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Martin Kutter > Devel-WxProf > Devel::WxProf



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Module Version: v0.0.1   Source  


Devel::WxProf - heavy-weight subroutine profiler and graphical profile analyzer


    perl -d:WxProf
    wxprofile tmon.out

    # or if you like it better:

    # or even
    perl -d:DProf
    wxprofile tmon.out


Devel::WxProf package is a heavy-weight subroutine profiler for perl.

It collects information on the execution time of a Perl script - more specifically: on the subs called from that script.

To profile a Perl script run the perl interpreter with the -d debugging switch. The profiler uses the debugging hooks. So to profile script the following command should be used:

    perl -d:WxProf

When the script terminates the profiler will dump the profile information to a file called wxmon.out.

Use wxprofile to display the information collected.

Devel::WxProf uses the (new) output format of Devel::DProf. You may thus use dprofpp to analyze the data, or analyze data collected using Devel::DProf.

Note that real (wall) time is reported as user time, and system tyme is not reported at all, which means that dprofpp is likely to produce slightly different output for profile data created by Devel::WxProf and Devel::DProf.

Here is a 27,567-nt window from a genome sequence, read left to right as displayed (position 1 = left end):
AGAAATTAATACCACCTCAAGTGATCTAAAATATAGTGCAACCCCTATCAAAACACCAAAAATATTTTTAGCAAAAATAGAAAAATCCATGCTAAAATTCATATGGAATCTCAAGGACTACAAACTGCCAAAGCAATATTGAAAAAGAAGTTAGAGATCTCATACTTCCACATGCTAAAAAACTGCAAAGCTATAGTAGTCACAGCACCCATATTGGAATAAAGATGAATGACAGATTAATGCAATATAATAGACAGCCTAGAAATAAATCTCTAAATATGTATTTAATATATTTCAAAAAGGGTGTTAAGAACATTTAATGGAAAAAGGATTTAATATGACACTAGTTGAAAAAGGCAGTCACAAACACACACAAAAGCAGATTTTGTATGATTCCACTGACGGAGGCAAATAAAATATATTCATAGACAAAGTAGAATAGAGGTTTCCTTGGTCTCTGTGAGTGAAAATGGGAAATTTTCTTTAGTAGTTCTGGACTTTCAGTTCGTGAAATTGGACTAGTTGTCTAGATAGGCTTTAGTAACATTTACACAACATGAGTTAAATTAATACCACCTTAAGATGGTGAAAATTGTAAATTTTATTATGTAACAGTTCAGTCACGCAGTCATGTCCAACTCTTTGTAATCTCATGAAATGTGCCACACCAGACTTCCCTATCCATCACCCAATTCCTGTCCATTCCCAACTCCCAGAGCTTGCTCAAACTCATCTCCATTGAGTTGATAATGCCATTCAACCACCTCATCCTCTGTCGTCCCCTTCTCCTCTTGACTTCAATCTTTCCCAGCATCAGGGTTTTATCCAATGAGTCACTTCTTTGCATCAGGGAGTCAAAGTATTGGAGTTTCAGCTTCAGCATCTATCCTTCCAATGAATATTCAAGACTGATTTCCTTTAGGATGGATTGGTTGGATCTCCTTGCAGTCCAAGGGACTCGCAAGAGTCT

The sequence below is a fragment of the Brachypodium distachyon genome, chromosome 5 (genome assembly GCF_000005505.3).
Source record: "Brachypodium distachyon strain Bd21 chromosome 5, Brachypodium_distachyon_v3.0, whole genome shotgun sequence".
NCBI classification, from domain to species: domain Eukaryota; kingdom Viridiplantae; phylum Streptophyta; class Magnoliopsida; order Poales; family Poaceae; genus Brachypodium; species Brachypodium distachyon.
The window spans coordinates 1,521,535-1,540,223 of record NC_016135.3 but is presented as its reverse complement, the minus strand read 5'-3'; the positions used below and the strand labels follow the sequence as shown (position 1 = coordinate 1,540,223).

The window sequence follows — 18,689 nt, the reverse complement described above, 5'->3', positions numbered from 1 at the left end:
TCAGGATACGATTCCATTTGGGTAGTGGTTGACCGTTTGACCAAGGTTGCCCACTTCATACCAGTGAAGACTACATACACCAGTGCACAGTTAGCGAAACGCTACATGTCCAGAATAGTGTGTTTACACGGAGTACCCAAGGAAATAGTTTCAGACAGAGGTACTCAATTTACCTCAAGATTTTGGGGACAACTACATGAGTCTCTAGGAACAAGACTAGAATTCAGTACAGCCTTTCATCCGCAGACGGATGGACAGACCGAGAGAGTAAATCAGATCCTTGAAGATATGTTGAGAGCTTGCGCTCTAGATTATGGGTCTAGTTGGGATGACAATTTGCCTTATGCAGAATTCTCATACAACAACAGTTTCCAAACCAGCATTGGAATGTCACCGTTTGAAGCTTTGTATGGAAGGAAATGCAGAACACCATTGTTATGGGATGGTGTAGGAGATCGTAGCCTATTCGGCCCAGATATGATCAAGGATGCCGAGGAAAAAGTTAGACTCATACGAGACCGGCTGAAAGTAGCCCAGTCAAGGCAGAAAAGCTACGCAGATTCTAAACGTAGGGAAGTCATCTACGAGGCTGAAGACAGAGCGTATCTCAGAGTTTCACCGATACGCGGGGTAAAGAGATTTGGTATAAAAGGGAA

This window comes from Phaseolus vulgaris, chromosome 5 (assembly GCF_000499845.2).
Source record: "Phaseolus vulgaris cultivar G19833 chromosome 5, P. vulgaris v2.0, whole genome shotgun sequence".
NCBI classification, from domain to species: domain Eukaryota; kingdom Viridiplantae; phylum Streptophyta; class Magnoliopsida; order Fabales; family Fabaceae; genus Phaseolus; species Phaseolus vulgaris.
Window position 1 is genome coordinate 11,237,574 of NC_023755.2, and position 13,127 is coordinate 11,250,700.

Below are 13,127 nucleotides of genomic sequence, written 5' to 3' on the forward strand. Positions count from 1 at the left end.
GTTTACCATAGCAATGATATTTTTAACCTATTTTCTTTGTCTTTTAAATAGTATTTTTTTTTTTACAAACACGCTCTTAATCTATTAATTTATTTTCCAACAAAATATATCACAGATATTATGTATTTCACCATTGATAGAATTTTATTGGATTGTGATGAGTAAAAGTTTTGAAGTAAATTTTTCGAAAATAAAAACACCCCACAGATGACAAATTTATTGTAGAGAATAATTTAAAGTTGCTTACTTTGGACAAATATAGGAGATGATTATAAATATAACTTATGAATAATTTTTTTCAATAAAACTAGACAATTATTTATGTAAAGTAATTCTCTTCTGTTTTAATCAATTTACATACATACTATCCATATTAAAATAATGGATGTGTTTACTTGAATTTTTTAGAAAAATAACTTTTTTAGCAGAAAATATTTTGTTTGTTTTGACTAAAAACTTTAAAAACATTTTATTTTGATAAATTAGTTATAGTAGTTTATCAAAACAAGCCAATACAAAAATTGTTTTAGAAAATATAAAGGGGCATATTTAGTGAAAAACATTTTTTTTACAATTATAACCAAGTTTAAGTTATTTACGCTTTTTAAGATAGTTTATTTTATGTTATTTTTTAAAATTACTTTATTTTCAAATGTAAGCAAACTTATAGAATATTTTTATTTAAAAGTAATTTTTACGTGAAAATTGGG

Devel::DProf usually reports times at 1/100s granularity, so one-shot data collected by Devel::DProf is likely to be useless (and results largely random).



Filename to save profile data to, default is tmon.out



Devel::WxProf measures wall clock times. These may be happily inaccurate - especially if run under a system with heavy load, or a program using interactive dialogs. Wall clock (also called stopwatch) times do not nesseccarily represnt the processing time required to run a program.

Devel::WxProf does not profile anonymous subroutines (yet).

Valid profiling data is not saved until the application terminates and runs this modules END{} block. Applications which cause END{} blocks not to run (such as call _exit or exec) will leave a corrupt and/or incomplete temporary data file.

WxProf reports time in your system's high resolution timer's clock ticks - usually micro- or nanoseconds. The exact times reported by WxProf are badly inaccurate.

If the program being profiled contains subroutines which do not return in a normal manner (such as by throwing an exception), the timing data is estimated and may be attributed incorrectly. The time data might even get corrupted.

WxProf (and wxprofile) are heavy-weight tools. Use with care. You should not try to profile benchmarks with WxProf - try it on single runs instead.




I wrote Devel::WxProf because I needed a fine-grained one-shot profiler (and because I saw that cool treemap in kcachegrind). I actually wrote it for myself. I'd be pleased if you find it useful, but I probably won't put much time into bugfixes. Send me a test and a patch if you want to speed things up. If you're really out for boosting development, I'll set up a repository I can open up...


Copyright 2008 Martin Kutter.

Based on Devel::DProfLB by Jeff Weisberg

This library is free software. You may distribute/modify it under the same terms as perl itself


Martin Kutter <martin.kutter>


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